Salesforce has built in its Einstein artificial intelligence platform and the upshot is that the move appears to be a smart way to grow organically and hit its revenue growth targets.
The company hosted a strategy meeting for the fiscal year ahead and rolled out its Spring 2017 release, which integrated Einstein across its platform. Sales Cloud, Service Cloud, Marketing Cloud, Commerce Cloud, Analytics Cloud, and Community Cloud will all get Einstein integration and add-on features.
Meanwhile, Salesforce and IBM announced a partnership that will integrate Einstein with Watson. In other words, the two most marketing heavy artificial intelligence brands have teamed up. Watson has become a marketing juggernaut for IBM's future. It's safe to say that Salesforce will push Einstein on name recognition alone. Who doesn't want the Einstein name on its cloud?
Salesforce and IBM will integrate APIs and use IBM's BlueWolf consulting unit to combine Watson and Einstein. IBM will use Salesforce's Service Cloud. See: IBM, Salesforce announce AI partnership | Salesforce Einstein: Here's what's real and what's coming.
- Inside the black box: Understanding AI decision-making
- Infographic: 50 percent of companies plan to use AI soon, but haven't worked out the details yet
- Five ways your company can get started implementing AI and ML
- Why AI and machine learning need to be part of your digital transformation plans
- Should Amazon be your AI and machine learning platform?
- Should Google be your AI and machine learning platform?
- Should Microsoft be your AI and machine learning platform?
- Should IBM be your AI and machine learning platform?
CEO Marc Benioff trotted out Amazon Web Services, a key customer for Einstein lead scoring and Salesforce. The two companies are partners. AWS marketing chief Ariel Kelman said it's early days, but the company plans to roll out Einstein lead scoring and other tools throughout its sales processes.
Benioff, who called Einstein "a new member on the management team," noted Einstein will evolve through multiple clouds. Salesforce also teased out the Summer release of its platform too. In a slide it's clear that there will be a lot more of Einstein.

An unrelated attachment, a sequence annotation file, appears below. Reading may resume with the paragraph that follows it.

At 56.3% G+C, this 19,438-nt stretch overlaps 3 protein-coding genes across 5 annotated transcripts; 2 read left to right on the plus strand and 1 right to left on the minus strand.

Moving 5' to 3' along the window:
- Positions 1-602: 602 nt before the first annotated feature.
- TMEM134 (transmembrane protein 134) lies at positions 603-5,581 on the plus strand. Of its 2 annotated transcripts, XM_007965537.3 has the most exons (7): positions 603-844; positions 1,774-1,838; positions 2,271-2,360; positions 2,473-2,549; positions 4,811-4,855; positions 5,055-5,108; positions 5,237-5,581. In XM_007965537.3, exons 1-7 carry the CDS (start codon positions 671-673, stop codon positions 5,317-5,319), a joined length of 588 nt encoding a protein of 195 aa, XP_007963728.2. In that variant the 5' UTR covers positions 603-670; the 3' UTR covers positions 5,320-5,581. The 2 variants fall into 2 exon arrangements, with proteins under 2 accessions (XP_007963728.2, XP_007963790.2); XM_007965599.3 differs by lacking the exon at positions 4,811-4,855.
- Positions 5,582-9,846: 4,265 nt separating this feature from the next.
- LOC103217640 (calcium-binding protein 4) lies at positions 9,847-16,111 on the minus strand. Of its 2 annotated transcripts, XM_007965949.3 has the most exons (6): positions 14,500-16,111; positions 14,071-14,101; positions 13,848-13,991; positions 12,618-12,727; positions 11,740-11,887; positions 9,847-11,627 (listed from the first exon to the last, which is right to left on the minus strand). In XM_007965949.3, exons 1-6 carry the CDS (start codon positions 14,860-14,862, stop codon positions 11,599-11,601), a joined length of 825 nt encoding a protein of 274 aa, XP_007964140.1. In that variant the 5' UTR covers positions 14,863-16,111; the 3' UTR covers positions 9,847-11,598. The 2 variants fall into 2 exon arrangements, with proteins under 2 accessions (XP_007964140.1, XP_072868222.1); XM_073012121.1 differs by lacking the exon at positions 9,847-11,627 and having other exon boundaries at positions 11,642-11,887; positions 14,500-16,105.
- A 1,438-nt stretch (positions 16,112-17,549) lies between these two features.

Now it's clear that artificial intelligence will be critical, but it didn't take long for analysts to start pondering the financial ramifications. Macquarie Capital analyst Sarah Hindlian said in a research note:
We are seeing an impressive and aggressive earlier-than-anticipated ramp of AI for smarter and more predictive technology, which we believe will aid all of Salesforce.com's core clouds continuing their growth trajectory. Einstein has been made available as part of today's Spring '17 product release and will be offered across Sales, Service, Marketing, Commerce, Analytics and Platform. The pricing appears strongest in Sales and Service, the two largest clouds, where the add-on in Sales is $50 per user per month for three AI tools, and in Service requires customers leverage Service Analytics for $75 per user per month. While not a separate line item, there is a clear and earlier-than-we-expected pathway to monetization that all customers can opt to purchase (e.g. not a price increase) today.
Salesforce outlined Einstein customers such as Coca-Cola, AWS, Seagate, U.S. Bank, and Air France-KLM.
Lead scoring and processing may be strong enough to get customers to add Einstein to the mix. In the Salesforce pricing list, Einstein is typically denoted with a "$" to indicate an additional charge.
Here are a few screens that will tell the Einstein upsell tale.
Now what remains to be seen is how quickly customers take the Einstein add-ons, but it's likely more than a few will because enterprises aren't going to have the AI knowhow or talent base around. Wall Street expects Salesforce to deliver $10.18 billion in revenue in fiscal 2018, up from $8.39 billion for the just closed year. By fiscal 2021, Salesforce is expected to have revenue of $16.68 billion.
When does AI make sense for business?